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May 24th, 2006

A group of students was or were / kids in the 1800s / X-year anniversary

by Barbara Wallraff


Alan Parks, of Mount Desert, Maine, writes: “‘A group of students was reading a book’ or ‘A group of students were reading a book’? Isn’t ‘group’ the subject and ‘students’ the object of the preposition? The plural verb sounds right but seems wrong grammatically. Help!”


Dear Alan: Whenever you have a “a (singular) of (plural)” construction, pay attention to your meaning, and don’t worry about grammar. That is, if the idea of the group is crucial, use a singular verb -- for instance, “A group of students is able to do more than one student can.” But if you are mainly thinking of students, plural, and are using “group” to mean something like “some,” as you probably are in your sentence, use a plural verb.

An odd fact is that “a (singular) of (plural)” is more likely to seem plural than “the (singular) of (plural).” For instance, “A number of students are reading the book” but “The number of students is large.” But let’s not overanalyze this or we’ll confuse ourselves. When you have trouble deciding whether one of these phrases should be plural or singular, go with the verb form that, as you say, “sounds right.”




Ruth H. Larson, of Cedar Rapids, Iowa, writes: “When did it become acceptable to use the word ‘kids’ instead of ‘children’? I have been reading a nonfiction book about a monstrous blizzard that took many lives on Jan. 12, 1888. The author says one woman who lived through the blizzard wrote, years later, ‘The wagon swaying this way and that way and we poor things slipping and sliding ... trying to hang onto our kids and our belongings.’ The word ‘kids’ jumped out at me and made me suspect that this was something the author wrote, not what the pioneer woman wrote. Was I wrong to make that judgment?”


Dear Ruth: Well, you were right to write. I believe the book you’re reading is “The Children’s Blizzard,” by David Laskin. Laskin tells me the quotation comes from the memoirs of a Norwegian immigrant named Hattie Thompson Erickson, and is accurate. Erickson wrote her memoirs in 1939, at the age of 82. So when she described her ordeal, she was using the language of a half-century later. Nonetheless, “kid” has been used to mean “young goat” since about 1200, and also “child” since about 1600. It wouldn’t have been unusual if Erickson had written “kids” around the time of the blizzard.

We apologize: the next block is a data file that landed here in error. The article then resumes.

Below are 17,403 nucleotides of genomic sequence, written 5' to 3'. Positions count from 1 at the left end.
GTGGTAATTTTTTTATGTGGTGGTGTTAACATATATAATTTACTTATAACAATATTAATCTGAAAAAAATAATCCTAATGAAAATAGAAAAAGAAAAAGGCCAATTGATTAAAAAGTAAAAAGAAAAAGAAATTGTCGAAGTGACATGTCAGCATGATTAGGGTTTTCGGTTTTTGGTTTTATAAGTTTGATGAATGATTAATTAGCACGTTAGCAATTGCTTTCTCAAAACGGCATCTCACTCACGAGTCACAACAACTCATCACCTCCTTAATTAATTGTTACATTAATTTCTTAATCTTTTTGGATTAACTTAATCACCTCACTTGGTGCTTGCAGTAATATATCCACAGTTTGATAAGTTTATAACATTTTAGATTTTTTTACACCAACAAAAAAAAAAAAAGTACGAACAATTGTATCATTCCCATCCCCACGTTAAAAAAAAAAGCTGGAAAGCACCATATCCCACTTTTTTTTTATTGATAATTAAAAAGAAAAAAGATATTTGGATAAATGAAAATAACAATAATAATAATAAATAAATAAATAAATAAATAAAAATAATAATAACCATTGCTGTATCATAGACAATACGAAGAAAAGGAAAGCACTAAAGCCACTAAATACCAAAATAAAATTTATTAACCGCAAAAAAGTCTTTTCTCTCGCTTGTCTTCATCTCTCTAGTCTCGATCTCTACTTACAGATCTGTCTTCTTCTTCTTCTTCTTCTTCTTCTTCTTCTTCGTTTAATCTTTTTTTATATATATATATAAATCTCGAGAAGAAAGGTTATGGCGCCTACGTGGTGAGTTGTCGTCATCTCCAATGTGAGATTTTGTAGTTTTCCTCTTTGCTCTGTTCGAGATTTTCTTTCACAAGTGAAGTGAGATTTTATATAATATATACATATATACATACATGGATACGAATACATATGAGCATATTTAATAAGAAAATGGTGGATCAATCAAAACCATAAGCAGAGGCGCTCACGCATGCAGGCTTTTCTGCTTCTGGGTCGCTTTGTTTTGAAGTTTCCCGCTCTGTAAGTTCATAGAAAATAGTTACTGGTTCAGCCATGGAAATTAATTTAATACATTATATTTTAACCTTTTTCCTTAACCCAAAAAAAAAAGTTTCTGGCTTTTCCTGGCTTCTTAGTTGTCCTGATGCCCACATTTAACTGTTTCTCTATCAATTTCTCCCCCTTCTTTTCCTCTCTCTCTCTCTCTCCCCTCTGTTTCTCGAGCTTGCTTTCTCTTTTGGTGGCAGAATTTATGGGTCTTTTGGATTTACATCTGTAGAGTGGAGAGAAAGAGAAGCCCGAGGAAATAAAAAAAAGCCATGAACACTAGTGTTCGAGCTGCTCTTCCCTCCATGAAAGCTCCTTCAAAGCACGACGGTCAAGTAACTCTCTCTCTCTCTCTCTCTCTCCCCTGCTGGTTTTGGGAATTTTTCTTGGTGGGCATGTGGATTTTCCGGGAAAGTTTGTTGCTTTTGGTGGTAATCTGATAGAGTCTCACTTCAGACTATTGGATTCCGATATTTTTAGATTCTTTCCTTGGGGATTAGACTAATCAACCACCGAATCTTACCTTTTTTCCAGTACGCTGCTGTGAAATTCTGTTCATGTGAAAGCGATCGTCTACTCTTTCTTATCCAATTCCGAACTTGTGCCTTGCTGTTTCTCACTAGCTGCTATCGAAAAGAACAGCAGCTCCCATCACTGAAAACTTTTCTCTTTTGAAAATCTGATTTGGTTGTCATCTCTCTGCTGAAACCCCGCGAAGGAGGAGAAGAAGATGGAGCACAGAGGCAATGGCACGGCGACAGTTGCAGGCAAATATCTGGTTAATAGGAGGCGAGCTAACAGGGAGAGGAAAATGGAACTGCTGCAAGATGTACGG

Dave Brady, of York, Pa., writes: “When did ‘X-year anniversary’ become accepted usage? The phrase is redundant, is it not?”


Dear Dave: Yes, it’s redundant -- and not all of us consider it accepted usage. The problem is that the “anni-” part of “anniversary” comes from the Latin word for “year” and is a close relative of “annual.” So a “one-year anniversary,” for example, is more properly a “first anniversary.”

The reason so many people are tempted to say things like “one-year anniversary,” I suspect, is that they also say things like “one-month anniversary” and “one-week anniversary” -- which sound even more foolish to those of us who keep the “year” meaning of ” in mind. For instance, here’s a sentence from a recent article in the Massillon (Ohio) Independent: “Sunday, on the one-week anniversary of their last win, the Indians lost again.” Why not write “Sunday, a week to the day after their last win ...”?




© Copyright 2003 by Barbara Wallraff. Reprints require prior permission. All rights reserved.

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